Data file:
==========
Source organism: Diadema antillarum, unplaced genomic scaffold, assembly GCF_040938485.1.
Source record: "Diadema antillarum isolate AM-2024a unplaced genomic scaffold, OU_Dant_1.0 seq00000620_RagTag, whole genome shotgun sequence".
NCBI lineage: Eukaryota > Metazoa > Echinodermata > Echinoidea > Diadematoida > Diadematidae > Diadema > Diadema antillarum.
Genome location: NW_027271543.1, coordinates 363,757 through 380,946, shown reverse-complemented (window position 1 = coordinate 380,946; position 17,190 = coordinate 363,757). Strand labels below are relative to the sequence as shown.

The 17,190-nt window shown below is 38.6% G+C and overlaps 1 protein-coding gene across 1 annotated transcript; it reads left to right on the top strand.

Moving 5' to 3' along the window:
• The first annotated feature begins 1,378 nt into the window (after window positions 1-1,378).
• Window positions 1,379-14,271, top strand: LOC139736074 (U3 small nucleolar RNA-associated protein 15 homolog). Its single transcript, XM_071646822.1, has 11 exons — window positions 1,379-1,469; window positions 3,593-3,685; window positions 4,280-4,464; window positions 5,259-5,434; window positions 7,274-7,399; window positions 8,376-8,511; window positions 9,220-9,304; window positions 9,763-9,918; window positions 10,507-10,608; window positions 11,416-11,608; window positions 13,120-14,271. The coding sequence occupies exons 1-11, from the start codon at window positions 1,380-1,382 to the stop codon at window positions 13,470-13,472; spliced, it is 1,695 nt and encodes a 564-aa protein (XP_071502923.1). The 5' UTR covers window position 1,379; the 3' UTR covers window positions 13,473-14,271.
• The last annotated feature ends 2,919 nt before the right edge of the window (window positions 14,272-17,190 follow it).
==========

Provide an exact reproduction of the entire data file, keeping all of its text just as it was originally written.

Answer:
Source organism: Diadema antillarum, unplaced genomic scaffold, assembly GCF_040938485.1.
Source record: "Diadema antillarum isolate AM-2024a unplaced genomic scaffold, OU_Dant_1.0 seq00000620_RagTag, whole genome shotgun sequence".
NCBI lineage: Eukaryota > Metazoa > Echinodermata > Echinoidea > Diadematoida > Diadematidae > Diadema > Diadema antillarum.
Genome location: NW_027271543.1, coordinates 363,757 through 380,946, shown reverse-complemented (window position 1 = coordinate 380,946; position 17,190 = coordinate 363,757). Strand labels below are relative to the sequence as shown.

The 17,190-nt window shown below is 38.6% G+C and overlaps 1 protein-coding gene across 1 annotated transcript; it reads left to right on the top strand.

Moving 5' to 3' along the window:
• The first annotated feature begins 1,378 nt into the window (after window positions 1-1,378).
• Window positions 1,379-14,271, top strand: LOC139736074 (U3 small nucleolar RNA-associated protein 15 homolog). Its single transcript, XM_071646822.1, has 11 exons — window positions 1,379-1,469; window positions 3,593-3,685; window positions 4,280-4,464; window positions 5,259-5,434; window positions 7,274-7,399; window positions 8,376-8,511; window positions 9,220-9,304; window positions 9,763-9,918; window positions 10,507-10,608; window positions 11,416-11,608; window positions 13,120-14,271. The coding sequence occupies exons 1-11, from the start codon at window positions 1,380-1,382 to the stop codon at window positions 13,470-13,472; spliced, it is 1,695 nt and encodes a 564-aa protein (XP_071502923.1). The 5' UTR covers window position 1,379; the 3' UTR covers window positions 13,473-14,271.
• The last annotated feature ends 2,919 nt before the right edge of the window (window positions 14,272-17,190 follow it).